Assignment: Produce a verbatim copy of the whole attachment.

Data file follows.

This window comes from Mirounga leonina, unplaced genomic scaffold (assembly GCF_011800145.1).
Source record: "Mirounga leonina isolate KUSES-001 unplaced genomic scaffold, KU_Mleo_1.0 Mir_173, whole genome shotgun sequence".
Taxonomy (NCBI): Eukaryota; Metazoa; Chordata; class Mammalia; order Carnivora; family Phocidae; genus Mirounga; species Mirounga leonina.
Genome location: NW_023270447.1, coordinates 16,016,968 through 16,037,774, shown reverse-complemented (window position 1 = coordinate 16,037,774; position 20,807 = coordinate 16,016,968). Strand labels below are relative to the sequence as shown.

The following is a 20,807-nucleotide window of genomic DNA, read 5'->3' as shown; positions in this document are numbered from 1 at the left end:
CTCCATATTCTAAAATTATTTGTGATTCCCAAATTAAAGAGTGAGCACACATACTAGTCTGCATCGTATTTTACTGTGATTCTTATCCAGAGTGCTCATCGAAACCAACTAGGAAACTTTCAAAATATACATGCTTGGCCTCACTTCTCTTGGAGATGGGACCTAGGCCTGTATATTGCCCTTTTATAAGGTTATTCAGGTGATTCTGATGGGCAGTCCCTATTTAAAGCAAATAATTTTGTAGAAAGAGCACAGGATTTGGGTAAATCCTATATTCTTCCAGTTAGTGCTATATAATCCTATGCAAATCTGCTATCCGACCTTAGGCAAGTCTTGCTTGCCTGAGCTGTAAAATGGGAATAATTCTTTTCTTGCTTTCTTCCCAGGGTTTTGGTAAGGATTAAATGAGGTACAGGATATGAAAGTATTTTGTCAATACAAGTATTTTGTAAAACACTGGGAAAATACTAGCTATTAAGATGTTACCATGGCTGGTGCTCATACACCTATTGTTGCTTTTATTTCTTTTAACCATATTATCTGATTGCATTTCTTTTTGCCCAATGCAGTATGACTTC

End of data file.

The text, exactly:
This window comes from Mirounga leonina, unplaced genomic scaffold (assembly GCF_011800145.1).
Source record: "Mirounga leonina isolate KUSES-001 unplaced genomic scaffold, KU_Mleo_1.0 Mir_173, whole genome shotgun sequence".
Taxonomy (NCBI): Eukaryota; Metazoa; Chordata; class Mammalia; order Carnivora; family Phocidae; genus Mirounga; species Mirounga leonina.
Genome location: NW_023270447.1, coordinates 16,016,968 through 16,037,774, shown reverse-complemented (window position 1 = coordinate 16,037,774; position 20,807 = coordinate 16,016,968). Strand labels below are relative to the sequence as shown.

The following is a 20,807-nucleotide window of genomic DNA, read 5'->3' as shown; positions in this document are numbered from 1 at the left end:
CTCCATATTCTAAAATTATTTGTGATTCCCAAATTAAAGAGTGAGCACACATACTAGTCTGCATCGTATTTTACTGTGATTCTTATCCAGAGTGCTCATCGAAACCAACTAGGAAACTTTCAAAATATACATGCTTGGCCTCACTTCTCTTGGAGATGGGACCTAGGCCTGTATATTGCCCTTTTATAAGGTTATTCAGGTGATTCTGATGGGCAGTCCCTATTTAAAGCAAATAATTTTGTAGAAAGAGCACAGGATTTGGGTAAATCCTATATTCTTCCAGTTAGTGCTATATAATCCTATGCAAATCTGCTATCCGACCTTAGGCAAGTCTTGCTTGCCTGAGCTGTAAAATGGGAATAATTCTTTTCTTGCTTTCTTCCCAGGGTTTTGGTAAGGATTAAATGAGGTACAGGATATGAAAGTATTTTGTCAATACAAGTATTTTGTAAAACACTGGGAAAATACTAGCTATTAAGATGTTACCATGGCTGGTGCTCATACACCTATTGTTGCTTTTATTTCTTTTAACCATATTATCTGATTGCATTTCTTTTTGCCCAATGCAGTATGACTTC